Students stuck in Ukraine didn’t have the Rs 1 crore needed to be a doctor in India – The Economic Times

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SynopsisThis difference in cost of becoming a doctor in India, or in countries such as Ukraine, can easily be Rs 70-80 lakh, explaining why so many students are now stuck in Ukraine.

Seema Gandhi counsels students who are likely to meet the NEET cutoff but won’t get admission in government-run medical colleges. An aspirant can then look towards a cost of over Rs 1 crore in fees in, say, a privately-owned college such as D Y Patil Medical College, Pune.

Gandhi, who has been in the business of education placements for 12 years, says many students, faced with the steep fees, will give up their dream of becoming a doctor despite making the cut in hyper-competitive National Eligibility cum Entrance Test or NEET. Scores will get duped by agents who promise them a seat in a government college with payoffs of Rs 15-30 lakh.
“I see many cases every year,” she says.

Gandhi’s business is to find solutions by placing students in countries as diverse as Russia and Philippines, even Bangladesh, where the cost of becoming a doctor is less. This difference in cost of becoming a doctor in India, or in countries such as Ukraine, can easily be Rs 70-80 lakh, explaining why so many students are now stuck in Ukraine.

PM’s medical colleges inauguration
In October, Prime Minister Modi inaugurated seven medical colleges in Uttar Pradesh. This was a drop in the ocean, though; all put together will add a mere 700 medical seats in a country with 1 doctor per 1,445 people.
In a pandemic, this shortage of doctors can, and did, cost lives.

No correct estimate of number of undergraduate medical seats exists in the country. Most rough estimates are put out by coaching institutes. Gandhi estimates that roughly 40,000 undergraduate seats are in government colleges which offer subsidized medical education. Here, often the fee is below Rs 1 lakh for the entire MBBS course of five years.


ET Online

The remaining 60,000 seats in India are in private colleges and deemed universities. These institutes charge an annual fee of between Rs 18 lakh to Rs 30 lakh. For a five-year course, that works out to a cost between Rs 90 lakh to Rs 1 crore.

Coaching cost, and suicides
This is not all. In high-stakes NEET, where over 16,00,000 aspirants will compete for 1,00,000 seats, aspirants need coaching to make the cut. The Justice A K Ranjan Committee, set up by the Tamil Nadu government to study if students in English-medium schools have an advantage, found that they did. The committee, which gave its report in September this year, says seats are going to affluent students with the cost of coaching a whopping Rs 10 lakh per individual.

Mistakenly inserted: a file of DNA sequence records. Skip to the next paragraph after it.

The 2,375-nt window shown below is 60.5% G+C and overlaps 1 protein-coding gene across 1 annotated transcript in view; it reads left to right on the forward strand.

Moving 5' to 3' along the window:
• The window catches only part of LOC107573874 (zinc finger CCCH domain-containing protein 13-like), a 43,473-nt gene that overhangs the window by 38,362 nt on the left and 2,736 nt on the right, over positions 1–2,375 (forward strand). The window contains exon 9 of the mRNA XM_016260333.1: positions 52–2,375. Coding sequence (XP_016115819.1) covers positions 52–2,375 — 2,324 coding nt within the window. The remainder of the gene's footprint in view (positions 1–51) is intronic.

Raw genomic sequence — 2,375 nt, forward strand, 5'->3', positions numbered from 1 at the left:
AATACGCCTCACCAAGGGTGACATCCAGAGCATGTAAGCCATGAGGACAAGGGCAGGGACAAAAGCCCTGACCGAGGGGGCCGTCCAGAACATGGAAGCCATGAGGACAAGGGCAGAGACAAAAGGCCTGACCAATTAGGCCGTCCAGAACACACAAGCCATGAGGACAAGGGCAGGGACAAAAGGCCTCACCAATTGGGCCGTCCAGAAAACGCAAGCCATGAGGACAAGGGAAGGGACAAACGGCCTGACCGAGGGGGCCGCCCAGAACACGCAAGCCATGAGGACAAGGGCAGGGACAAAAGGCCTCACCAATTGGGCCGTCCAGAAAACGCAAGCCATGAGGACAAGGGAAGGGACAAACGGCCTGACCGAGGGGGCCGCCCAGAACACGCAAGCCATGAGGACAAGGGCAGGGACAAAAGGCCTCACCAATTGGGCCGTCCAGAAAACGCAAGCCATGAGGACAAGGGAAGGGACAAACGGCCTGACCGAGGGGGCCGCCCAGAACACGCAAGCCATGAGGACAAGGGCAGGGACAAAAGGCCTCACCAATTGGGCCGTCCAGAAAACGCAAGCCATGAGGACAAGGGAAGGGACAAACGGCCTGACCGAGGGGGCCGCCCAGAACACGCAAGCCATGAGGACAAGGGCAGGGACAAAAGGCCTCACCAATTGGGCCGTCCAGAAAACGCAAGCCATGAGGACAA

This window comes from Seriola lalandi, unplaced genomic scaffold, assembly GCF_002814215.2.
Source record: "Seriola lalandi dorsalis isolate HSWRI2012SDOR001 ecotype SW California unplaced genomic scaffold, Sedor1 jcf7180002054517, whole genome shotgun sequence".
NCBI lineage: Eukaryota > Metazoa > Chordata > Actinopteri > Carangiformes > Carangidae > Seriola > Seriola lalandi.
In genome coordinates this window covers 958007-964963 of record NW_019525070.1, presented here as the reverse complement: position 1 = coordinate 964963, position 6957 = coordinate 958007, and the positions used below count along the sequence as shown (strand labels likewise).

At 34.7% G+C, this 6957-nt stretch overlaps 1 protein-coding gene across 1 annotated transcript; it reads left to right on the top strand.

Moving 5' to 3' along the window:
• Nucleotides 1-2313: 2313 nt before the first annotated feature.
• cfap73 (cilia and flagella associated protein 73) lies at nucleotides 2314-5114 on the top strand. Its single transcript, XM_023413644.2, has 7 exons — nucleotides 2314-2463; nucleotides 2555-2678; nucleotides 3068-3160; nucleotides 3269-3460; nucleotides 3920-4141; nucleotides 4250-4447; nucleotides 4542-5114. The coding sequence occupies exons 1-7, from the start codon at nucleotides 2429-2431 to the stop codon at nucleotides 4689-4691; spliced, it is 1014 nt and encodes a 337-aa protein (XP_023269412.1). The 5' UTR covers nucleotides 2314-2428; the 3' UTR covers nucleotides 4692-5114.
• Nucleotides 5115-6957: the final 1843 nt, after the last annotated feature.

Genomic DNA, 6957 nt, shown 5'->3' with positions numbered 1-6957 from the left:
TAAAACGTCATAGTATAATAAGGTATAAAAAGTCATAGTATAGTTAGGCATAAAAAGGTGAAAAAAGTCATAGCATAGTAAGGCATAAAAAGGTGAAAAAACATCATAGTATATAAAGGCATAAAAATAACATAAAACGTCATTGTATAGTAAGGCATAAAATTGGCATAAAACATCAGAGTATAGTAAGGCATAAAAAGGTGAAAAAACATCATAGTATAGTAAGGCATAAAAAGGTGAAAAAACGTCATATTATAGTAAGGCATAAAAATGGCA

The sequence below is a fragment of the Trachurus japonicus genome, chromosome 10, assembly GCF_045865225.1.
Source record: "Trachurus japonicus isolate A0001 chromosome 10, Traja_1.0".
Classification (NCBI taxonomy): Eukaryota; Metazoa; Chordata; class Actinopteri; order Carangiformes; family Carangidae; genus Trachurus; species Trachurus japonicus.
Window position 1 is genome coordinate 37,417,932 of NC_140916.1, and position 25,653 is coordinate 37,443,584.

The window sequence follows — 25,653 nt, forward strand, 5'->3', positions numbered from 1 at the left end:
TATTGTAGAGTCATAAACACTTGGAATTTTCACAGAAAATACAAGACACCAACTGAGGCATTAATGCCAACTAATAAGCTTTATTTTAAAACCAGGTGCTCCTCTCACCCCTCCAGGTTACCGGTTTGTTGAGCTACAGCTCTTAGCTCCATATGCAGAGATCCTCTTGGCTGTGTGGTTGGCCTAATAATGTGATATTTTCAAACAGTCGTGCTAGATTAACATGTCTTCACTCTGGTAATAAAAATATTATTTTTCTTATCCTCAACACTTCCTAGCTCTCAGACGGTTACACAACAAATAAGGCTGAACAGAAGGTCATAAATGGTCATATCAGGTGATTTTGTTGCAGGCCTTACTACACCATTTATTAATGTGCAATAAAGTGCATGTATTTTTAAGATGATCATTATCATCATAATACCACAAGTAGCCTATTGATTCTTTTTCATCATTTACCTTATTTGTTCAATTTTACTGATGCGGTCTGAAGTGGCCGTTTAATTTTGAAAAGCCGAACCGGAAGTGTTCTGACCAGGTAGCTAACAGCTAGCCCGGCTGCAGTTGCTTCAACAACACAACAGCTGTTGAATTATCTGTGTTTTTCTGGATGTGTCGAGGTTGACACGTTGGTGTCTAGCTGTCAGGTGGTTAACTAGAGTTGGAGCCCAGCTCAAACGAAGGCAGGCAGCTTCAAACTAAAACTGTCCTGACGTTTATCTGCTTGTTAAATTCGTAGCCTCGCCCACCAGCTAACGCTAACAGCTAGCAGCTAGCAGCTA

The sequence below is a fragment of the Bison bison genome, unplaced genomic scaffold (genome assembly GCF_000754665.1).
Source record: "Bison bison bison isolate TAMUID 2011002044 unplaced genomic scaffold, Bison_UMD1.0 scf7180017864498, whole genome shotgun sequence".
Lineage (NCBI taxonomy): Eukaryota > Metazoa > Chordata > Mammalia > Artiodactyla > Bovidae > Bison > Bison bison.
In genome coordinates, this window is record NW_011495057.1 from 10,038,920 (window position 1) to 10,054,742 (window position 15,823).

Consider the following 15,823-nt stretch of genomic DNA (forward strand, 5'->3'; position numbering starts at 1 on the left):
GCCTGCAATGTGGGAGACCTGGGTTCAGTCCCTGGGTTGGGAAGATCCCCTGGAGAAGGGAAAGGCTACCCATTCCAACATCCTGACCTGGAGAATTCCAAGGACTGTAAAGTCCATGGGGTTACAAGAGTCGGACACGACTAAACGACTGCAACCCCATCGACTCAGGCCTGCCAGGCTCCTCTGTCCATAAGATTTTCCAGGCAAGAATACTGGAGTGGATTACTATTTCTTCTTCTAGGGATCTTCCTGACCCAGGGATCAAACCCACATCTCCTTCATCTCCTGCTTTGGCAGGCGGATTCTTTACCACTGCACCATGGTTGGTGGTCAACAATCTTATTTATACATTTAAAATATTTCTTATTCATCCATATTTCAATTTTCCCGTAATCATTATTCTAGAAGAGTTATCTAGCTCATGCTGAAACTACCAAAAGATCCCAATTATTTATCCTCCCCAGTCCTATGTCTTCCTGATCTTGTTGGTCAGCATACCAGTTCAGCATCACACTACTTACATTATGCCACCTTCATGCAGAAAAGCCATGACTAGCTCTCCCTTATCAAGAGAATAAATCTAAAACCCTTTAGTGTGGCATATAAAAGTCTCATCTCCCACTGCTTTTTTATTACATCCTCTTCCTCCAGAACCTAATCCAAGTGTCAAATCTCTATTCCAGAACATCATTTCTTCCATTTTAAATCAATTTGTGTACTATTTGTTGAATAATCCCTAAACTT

The Tamil Nadu government’s probe was prompted by teen suicides in the state as medical aspirants from low-income homes, feeling hopeless, killed themselves.

Woeful infrastructure
While on the one hand aspirants are ending their lives, reasonably sure they will not be able to fulfill their dream of donning a white coat, successive governments have been unable, or unwilling to add to spending on health — which includes opening new colleges to create a pipeline of doctors and adding beds — leaving the average citizen vulnerable to disease.

Not just the horrific Covid shortages in April, on September 13 this year, The Times of India reported at least 12,000 people bedridden in Uttar Pradesh’s Firozabad, with a dengue outbreak that had the district in its grip. More than 100 died, 88 among them children.
The country watched viral videos of poor parents falling at the feet of administrators to save their children.
People scrambled for beds and doctors, and patient care cost at private hospitals skyrocketed. A daily wager, who lost his 5-year-old son to the fever, told the newspaper a private hospital asked him for Rs 30,000 to start treatment.

The World Heath Organisation ranks India at 184 out of 191 countries in health spending. Oxfam India’s report for 2020 put India at 155th position with Afghanistan. Both countries allocate less than 4% of their budget to health.

Exodus of students
Other countries benefit when India becomes too costly for medical education. Apart from Russia, Kyrgyzstan and Kazakhstan being favourite destinations for medical students from India, Philippines, and now Bangladesh have emerged as meccas for medical aspirants.
A Bangladesh ‘package’ costs a student Rs 25 lakh to Rs 40 lakh; in Philippines a medical student can complete an MBBS course for Rs 35 lakh and in Russia an aspirant can become a doctor for Rs 20 lakh, hostel included. “Deserving candidates are going abroad,” says Gandhi.
(Originally published on Mar 01, 2022, 12:29 PM IST)

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